Top Stories

August 30, 2022


Moderna accuses BioNTech/Pfizer of covid vaccine plagiarism

Pharmaceutical company Moderna said it will sue peers Pfizer and BioNTech for copying the technology behind its Covid-19 vaccine. The US biotech said it would seek damages from its rivals for allegedly infringing several patents protecting Moderna’s messenger ‘RNA’ technology platform that were critical to developing its Covid jab, including one related to chemical modifications that enable mRNA to enter the human body without provoking undesirable immune responses. Moderna said it would not strive to block the BioNTech/Pfizer vaccine from the market or seek an injunction against future sales because of the life-saving role it plays in the pandemic. However, it said it expected rivals to respect its intellectual property and would look to enforce these rights through lawsuits in the US and Germany. (Financial Times)*


BHP shareholders seek consistent climate policy, submit resolutions

Shareholders at mining company BHP have sought inclusion of climate sensitivity analysis in financial statements from 2023, and requested consistency on climate policy. The demands form a part of resolutions submitted to BHP by the Australasian Centre for Corporate Responsibility (ACCR) on behalf of shareholders, asking the miner to advocate for policy that is consistent with the Paris Agreement. Shareholders also requested that from fiscal 2023, notes to BHP’s financial statements show a climate sensitivity analysis, including a scenario aligned with limiting global warming to 1.5°C. BHP targets net-zero emissions by 2050, but has faced pushback from shareholders on concerns that its long-term plans lack detail. On its part, the miner has also stopped short of setting a target in view of uncertainty over how technology will develop. (Reuters)


Indonesia investigates claims fruit pickers indebted in UK

A presidential taskforce in Indonesia is investigating the recruitment of fruit pickers who say they took on debts of up to £5,000 to secure jobs in Kent in the UK. Findings reveal that Indonesian labourers harvesting berries on a farm that supplies British supermarkets Marks & Spencer, Waitrose, Sainsbury’s and Tesco had reported facing thousands of pounds in charges to unlicensed brokers in Bali to get work for a single season in the UK. Migrant rights experts said the potential to be trapped in debt bondage put workers at risk of essentially forced labour. Many Indonesian workers brought to the UK worked at soft fruit supplier Clock House farm. Clock House said it remained “deeply concerned” about the allegations. The Indonesia Migrant Workers Protection Bureau has dispatched four officers to investigate brokers. (The Guardian)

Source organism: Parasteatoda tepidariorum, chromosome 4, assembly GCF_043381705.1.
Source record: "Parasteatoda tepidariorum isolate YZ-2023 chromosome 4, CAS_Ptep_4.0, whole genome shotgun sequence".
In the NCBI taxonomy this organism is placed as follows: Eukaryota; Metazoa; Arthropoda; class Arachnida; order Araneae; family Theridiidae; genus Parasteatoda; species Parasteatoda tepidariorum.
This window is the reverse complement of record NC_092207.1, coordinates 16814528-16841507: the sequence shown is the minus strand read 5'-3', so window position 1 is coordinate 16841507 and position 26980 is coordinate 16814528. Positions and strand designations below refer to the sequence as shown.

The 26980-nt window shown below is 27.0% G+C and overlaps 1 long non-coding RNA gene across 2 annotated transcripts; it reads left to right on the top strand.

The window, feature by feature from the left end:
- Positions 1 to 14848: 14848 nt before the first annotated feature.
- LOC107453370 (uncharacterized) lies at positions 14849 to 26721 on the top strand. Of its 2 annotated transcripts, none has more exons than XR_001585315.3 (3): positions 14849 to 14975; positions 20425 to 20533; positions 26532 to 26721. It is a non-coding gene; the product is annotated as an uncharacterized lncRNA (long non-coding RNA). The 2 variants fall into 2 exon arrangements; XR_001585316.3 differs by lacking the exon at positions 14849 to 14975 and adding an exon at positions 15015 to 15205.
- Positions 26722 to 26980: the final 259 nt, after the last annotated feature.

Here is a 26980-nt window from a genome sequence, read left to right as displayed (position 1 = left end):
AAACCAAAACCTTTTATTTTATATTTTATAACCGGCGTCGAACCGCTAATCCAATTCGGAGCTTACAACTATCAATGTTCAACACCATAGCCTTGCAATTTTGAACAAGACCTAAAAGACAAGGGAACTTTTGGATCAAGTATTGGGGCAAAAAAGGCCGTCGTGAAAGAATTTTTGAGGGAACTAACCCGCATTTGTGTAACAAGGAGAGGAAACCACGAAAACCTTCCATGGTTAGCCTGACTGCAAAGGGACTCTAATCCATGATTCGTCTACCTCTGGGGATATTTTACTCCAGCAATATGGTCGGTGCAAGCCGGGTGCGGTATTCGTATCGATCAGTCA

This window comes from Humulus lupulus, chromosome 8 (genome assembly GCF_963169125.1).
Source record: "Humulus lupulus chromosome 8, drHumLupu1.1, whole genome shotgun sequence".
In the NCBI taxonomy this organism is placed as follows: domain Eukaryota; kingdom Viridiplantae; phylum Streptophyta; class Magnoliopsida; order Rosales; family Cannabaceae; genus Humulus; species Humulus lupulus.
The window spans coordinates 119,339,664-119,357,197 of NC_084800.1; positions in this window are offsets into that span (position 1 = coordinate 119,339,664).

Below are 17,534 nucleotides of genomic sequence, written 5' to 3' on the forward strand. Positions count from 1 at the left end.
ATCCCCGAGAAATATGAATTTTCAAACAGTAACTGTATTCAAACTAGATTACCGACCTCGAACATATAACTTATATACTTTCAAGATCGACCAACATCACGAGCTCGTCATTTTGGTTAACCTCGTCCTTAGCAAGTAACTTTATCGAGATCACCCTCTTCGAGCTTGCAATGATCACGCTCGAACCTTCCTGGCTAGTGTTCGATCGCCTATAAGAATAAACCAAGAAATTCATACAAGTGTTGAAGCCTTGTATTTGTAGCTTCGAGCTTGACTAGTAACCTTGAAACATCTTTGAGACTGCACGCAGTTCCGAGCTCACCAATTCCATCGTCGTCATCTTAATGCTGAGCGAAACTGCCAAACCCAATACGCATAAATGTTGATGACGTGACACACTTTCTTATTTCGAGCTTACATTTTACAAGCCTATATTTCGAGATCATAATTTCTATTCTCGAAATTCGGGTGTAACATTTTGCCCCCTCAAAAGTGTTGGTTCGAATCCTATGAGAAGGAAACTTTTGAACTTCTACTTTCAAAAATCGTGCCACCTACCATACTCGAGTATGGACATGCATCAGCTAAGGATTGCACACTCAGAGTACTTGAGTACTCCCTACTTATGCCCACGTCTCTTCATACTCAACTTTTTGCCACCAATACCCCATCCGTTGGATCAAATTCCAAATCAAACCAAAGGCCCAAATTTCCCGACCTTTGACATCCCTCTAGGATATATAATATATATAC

Anglo-Australian venture plans to plant 100 million trees by 2024

A joint venture between British tech firm CAL International and Australian start-up AirSeed Technologies will utilise drones to tackle deforestation and plant 100 million trees globally by 2024. The AirSeed drone uses artificial and data intelligence to identify and locate designated target areas with GPS coordinates and fires carbon seed pods onto the ground. According to the companies, when using a two-person team an AirSeed drone can plant up to 40,000 pods a day. The partners claim the aerial platform can help enable reforestation projects in remote areas that are difficult to access due to challenging terrain or bushfire damage. Additionally, the two companies say the project is 80% cheaper than current planting methods and 25 times faster than manual planting. (Business Green)*


Florida bans ESG investing across $228 billion state pension funds

Fund managers for Florida’s $228 billion pension funds will no longer be allowed to incorporate ESG considerations into investment processes, following a resolution passed by Governor Ron DeSantis. The new resolution states that investment decisions must be based only on “pecuniary factors”, or those expected to have a material impact on investment risk and return, and specifies that these factors may not include “the furtherance of social, political, or ideological interests.” The resolution also bans the consideration of these “non-pecuniary factors” in proxy voting activities. The Florida resolution specifically states that “the Biden Administration has made clear its intention to encourage investment using ESG factors,” as a consideration supporting its anti-ESG rules. The move forms part of an anti-ESG push by politicians in several Republican states. (ESG Today)

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